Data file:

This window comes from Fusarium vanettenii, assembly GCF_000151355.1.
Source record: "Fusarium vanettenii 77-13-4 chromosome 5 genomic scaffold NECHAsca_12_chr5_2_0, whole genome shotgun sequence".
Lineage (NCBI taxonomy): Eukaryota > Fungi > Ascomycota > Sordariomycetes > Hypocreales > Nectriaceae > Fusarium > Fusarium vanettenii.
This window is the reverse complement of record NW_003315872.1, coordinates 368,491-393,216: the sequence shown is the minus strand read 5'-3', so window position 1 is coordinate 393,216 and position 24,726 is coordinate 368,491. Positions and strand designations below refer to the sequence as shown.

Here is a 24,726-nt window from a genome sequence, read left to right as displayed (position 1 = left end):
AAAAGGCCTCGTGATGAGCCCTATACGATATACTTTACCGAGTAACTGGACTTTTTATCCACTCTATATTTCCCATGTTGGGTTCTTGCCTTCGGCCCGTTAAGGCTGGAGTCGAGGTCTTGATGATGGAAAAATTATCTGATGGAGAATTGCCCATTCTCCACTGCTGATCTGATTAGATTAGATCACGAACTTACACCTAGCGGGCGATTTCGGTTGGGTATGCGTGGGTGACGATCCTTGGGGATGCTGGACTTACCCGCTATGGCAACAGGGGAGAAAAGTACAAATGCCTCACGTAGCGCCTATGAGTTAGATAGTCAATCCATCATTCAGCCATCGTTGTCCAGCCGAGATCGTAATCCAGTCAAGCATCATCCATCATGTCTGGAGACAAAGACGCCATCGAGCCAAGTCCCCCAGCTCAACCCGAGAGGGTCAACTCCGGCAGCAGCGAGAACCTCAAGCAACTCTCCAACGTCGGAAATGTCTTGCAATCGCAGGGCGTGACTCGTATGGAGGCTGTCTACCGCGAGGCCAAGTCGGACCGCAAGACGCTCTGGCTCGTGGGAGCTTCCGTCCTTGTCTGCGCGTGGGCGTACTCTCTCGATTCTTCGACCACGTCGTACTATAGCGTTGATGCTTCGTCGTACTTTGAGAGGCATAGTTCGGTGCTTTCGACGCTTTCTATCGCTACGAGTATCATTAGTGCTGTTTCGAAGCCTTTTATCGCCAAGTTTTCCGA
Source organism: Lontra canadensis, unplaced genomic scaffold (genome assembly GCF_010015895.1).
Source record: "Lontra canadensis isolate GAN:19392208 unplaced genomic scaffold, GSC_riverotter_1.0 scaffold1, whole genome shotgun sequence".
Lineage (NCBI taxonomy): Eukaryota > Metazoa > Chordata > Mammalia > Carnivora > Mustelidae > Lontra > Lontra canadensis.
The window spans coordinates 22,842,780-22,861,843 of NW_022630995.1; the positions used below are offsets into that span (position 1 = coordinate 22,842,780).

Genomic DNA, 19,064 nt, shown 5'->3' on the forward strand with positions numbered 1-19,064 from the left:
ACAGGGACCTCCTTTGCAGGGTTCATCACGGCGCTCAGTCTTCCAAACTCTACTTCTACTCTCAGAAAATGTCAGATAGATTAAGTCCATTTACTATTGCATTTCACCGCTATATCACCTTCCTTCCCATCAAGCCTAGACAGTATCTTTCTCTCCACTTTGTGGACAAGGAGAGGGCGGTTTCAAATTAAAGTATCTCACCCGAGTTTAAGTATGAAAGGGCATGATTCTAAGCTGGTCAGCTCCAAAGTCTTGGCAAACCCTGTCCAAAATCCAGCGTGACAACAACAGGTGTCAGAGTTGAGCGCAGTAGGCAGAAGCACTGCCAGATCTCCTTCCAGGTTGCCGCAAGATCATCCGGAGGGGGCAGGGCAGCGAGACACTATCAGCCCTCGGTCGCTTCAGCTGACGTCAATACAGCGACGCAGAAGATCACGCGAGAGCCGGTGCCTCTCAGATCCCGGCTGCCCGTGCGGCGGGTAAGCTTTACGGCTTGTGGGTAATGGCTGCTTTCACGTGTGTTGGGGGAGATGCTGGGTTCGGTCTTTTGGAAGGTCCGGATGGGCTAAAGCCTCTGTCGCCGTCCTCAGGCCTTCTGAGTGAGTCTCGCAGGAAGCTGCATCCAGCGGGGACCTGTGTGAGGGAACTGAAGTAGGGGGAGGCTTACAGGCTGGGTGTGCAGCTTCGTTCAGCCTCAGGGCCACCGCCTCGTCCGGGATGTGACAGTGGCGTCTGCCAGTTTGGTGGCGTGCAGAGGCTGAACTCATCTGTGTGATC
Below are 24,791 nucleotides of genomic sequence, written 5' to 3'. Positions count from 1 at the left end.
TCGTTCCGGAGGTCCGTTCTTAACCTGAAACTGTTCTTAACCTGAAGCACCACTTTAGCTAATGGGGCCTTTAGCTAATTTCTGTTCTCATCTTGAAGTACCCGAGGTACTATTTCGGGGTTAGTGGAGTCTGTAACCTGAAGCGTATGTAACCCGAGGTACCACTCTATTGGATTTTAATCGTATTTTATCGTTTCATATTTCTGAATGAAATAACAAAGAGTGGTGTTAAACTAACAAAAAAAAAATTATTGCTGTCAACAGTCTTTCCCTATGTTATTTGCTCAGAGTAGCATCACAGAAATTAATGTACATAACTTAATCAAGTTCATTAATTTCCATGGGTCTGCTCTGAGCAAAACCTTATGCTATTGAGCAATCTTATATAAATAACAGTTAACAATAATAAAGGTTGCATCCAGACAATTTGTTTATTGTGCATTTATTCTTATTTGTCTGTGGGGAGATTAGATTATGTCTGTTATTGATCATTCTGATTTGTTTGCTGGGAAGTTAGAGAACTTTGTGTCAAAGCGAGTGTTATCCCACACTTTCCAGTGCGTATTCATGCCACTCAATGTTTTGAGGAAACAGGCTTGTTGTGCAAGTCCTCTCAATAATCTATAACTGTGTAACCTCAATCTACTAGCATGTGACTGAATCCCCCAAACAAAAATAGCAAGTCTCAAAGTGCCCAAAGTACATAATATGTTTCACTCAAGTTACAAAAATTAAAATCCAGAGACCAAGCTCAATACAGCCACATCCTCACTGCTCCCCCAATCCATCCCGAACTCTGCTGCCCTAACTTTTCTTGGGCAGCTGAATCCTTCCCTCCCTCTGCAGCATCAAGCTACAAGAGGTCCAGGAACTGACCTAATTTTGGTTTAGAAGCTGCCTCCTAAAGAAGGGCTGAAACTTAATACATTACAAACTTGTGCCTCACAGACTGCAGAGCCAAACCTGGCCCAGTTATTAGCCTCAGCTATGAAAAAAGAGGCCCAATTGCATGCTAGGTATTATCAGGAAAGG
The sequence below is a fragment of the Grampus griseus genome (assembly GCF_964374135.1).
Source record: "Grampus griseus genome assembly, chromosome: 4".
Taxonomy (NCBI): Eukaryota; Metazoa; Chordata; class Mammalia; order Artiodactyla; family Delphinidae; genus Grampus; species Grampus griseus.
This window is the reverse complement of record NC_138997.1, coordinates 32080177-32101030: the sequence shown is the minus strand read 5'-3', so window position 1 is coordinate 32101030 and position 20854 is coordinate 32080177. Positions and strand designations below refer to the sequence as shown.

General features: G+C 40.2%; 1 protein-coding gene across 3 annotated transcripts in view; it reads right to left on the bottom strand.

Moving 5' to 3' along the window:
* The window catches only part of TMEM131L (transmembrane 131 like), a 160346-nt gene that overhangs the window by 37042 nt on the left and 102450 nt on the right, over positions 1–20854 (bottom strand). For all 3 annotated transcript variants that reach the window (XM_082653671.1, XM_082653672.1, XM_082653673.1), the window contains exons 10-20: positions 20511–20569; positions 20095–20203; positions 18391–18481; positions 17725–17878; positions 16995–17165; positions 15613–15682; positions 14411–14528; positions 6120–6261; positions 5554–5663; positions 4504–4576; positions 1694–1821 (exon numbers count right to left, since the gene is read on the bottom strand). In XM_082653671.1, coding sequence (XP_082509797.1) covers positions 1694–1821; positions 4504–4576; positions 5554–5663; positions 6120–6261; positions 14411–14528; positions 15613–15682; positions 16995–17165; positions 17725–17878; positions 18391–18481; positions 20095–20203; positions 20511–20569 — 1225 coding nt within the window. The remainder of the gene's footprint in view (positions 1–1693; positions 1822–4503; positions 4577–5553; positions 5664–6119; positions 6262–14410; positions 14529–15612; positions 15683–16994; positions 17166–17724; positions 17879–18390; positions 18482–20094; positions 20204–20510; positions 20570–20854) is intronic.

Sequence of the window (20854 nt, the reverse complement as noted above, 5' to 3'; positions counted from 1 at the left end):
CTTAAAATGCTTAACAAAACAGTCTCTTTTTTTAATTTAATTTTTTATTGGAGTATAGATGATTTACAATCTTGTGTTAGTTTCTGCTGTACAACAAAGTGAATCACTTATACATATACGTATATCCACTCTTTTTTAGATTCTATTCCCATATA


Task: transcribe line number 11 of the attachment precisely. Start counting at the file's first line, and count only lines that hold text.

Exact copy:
Genomic DNA, 19,064 nt, shown 5'->3' on the forward strand with positions numbered 1-19,064 from the left: